Publication

Let cities build affordable housing: An open letter to the Honourable Peter Milczyn, Ontario Minister of Housing

Published on 22/02/2018

In December 2017, the Ontario government published draft regulations on the use of Inclusionary Zoning in Ontario. These regulations outline limits on how municipalities can require affordable housing units to be built as part of residential developments. In an open letter to Ontario Housing Minister Peter Milczyn, Alan Broadbent writes that to make effective Inclusionary Zoning possible, the province should let go of the desire to control how cities make decisions. Instead, it should focus on how it can work with cities to create affordable rental housing options.


The Honourable Peter Milczyn
Ontario Minister of Housing and
Minister Responsible for the Poverty Reduction Strategy
College Park 17th Floor
777 Bay Street
Toronto, ON M5G 2E5

February 20, 2018

Dear Minister,

As you acknowledged in your recent Toronto Star op-ed, you have been hearing a great deal from concerned stakeholders about the draft regulations that your ministry put forward on Inclusionary Zoning. At Maytree, we share the concerns that the original proposal would likely short-circuit the potential of Inclusionary Zoning as a tool to create affordable housing before it has a chance to be tested in Ontario.

That would be a real loss. We need more tools that can create affordable housing. The new commitments from the federal government in the National Housing Strategy, along with commitments from the province, are a welcome investment in addressing long-neglected housing needs. However, without testing out other approaches like Inclusionary Zoning, those investments won’t come near to producing the scale of affordable housing required.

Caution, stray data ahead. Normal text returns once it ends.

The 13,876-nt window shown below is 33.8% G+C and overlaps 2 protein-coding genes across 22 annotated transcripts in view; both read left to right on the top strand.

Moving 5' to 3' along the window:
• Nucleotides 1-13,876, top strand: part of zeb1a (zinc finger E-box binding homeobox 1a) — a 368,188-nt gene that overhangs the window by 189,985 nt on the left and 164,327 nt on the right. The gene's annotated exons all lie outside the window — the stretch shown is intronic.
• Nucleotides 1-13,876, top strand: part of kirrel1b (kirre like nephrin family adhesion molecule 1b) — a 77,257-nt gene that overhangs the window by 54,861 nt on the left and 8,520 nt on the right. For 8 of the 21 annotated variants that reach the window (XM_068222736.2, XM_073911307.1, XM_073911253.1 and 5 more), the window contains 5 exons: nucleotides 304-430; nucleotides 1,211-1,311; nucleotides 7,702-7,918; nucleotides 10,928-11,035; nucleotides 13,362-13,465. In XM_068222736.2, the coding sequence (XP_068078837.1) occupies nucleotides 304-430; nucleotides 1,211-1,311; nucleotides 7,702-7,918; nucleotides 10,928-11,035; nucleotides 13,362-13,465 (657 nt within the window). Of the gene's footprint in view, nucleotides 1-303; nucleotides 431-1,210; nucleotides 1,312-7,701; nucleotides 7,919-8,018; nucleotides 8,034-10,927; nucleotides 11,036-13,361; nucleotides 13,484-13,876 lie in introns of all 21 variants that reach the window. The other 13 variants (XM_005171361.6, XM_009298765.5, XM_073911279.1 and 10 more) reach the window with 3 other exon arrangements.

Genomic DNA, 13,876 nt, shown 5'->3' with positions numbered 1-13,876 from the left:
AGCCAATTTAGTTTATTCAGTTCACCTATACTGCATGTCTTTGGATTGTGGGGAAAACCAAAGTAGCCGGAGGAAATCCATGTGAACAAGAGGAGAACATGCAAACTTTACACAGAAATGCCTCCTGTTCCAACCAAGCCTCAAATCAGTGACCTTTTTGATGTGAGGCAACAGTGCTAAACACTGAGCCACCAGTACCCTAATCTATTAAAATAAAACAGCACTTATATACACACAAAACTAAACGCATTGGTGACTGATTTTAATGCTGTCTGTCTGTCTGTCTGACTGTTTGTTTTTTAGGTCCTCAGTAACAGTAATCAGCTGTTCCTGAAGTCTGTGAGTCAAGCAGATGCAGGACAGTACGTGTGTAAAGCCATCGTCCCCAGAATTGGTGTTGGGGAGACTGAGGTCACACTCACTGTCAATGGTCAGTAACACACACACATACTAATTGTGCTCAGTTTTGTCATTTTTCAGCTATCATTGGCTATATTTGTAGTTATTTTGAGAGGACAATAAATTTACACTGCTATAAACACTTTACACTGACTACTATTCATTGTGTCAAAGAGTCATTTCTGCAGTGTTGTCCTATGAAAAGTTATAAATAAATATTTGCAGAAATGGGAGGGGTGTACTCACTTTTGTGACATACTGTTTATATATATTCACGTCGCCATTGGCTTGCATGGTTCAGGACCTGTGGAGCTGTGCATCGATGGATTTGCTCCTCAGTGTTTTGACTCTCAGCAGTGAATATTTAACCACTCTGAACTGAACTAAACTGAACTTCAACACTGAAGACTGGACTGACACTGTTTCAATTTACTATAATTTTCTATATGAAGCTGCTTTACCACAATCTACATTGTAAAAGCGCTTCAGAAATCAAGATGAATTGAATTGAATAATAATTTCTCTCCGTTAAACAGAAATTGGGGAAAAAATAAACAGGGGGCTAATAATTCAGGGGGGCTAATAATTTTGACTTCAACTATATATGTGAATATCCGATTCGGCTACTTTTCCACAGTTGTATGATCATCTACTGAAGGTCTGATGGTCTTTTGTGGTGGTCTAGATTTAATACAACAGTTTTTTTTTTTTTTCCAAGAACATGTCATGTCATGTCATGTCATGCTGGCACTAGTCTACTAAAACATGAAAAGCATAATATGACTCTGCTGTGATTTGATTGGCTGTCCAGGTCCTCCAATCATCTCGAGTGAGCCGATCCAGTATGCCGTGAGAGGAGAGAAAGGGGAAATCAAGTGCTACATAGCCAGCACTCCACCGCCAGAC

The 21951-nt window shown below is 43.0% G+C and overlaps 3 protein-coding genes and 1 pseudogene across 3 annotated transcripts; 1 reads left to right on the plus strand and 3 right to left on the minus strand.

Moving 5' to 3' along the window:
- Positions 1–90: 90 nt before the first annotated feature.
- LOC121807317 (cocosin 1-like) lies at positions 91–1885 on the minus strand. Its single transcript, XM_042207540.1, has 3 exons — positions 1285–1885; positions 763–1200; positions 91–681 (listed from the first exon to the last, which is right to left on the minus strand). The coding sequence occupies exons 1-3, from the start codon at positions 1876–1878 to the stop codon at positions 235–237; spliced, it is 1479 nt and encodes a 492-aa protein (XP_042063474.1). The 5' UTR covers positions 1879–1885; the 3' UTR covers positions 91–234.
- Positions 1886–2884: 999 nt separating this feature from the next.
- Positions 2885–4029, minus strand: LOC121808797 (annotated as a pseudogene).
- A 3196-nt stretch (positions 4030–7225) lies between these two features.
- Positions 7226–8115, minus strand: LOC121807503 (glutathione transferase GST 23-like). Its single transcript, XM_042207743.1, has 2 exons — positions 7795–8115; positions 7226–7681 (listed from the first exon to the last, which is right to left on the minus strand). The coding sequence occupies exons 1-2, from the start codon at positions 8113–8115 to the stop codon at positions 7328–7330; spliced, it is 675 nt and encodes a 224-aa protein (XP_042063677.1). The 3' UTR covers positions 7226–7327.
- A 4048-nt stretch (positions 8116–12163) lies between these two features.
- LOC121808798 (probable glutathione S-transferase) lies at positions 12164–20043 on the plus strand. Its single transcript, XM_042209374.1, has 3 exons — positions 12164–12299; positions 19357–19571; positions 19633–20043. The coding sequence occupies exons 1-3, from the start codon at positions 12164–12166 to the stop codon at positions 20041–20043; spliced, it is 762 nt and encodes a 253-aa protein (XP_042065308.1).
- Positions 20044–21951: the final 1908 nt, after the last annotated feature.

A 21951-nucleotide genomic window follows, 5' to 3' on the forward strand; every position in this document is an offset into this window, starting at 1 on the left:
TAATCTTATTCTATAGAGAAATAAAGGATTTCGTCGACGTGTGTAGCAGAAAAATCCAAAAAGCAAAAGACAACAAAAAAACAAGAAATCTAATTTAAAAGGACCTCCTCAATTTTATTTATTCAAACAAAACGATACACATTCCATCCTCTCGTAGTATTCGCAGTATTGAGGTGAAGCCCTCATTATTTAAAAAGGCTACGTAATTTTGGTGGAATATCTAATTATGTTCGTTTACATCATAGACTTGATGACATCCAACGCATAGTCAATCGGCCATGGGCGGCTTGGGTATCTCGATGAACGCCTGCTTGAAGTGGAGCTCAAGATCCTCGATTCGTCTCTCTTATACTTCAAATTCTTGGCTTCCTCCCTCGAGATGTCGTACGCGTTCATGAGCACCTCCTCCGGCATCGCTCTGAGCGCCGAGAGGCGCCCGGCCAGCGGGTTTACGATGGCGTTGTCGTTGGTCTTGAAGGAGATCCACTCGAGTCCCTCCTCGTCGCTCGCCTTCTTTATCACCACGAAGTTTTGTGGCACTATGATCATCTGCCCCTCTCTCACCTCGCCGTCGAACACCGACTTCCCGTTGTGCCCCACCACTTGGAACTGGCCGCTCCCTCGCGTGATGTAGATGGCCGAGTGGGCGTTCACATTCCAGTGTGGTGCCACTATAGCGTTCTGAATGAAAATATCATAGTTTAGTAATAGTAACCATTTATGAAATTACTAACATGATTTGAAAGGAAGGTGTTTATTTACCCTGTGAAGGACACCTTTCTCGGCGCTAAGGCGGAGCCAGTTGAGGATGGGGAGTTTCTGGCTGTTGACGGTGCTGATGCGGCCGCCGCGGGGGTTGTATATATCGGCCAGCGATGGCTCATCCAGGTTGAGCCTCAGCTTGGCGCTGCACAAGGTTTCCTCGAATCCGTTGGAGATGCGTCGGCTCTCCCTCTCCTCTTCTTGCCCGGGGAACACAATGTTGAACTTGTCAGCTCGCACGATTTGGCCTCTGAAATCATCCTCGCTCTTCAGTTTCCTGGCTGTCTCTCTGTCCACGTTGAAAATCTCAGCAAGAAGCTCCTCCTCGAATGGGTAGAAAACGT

Unfortunately, the draft regulations are seemingly designed to make Inclusionary Zoning sufficiently unappealing that many municipalities will not adopt it. They are also unlikely to produce meaningful volumes of affordable housing for those that do. To make effective Inclusionary Zoning possible, the province needs to let go of the desire to control how cities make decisions and instead focus on how it can work with cities that implement Inclusionary Zoning to create affordable rental housing options for people.

While Ontario is unique in Canada in handing local governments the primary responsibility for affordable housing, the provincial government seems unwilling to let cities use their own planning processes and tax dollars to come up with solutions. The draft regulations are filled with province-wide restrictions on how municipalities can implement Inclusionary Zoning, whether on the minimum size of development, the maximum set-aside of affordable units, or even the maximum length of time for which affordability can be required. Maytree has recommended removing the maximum set-asides, and the province should look at providing even more flexibility to cities.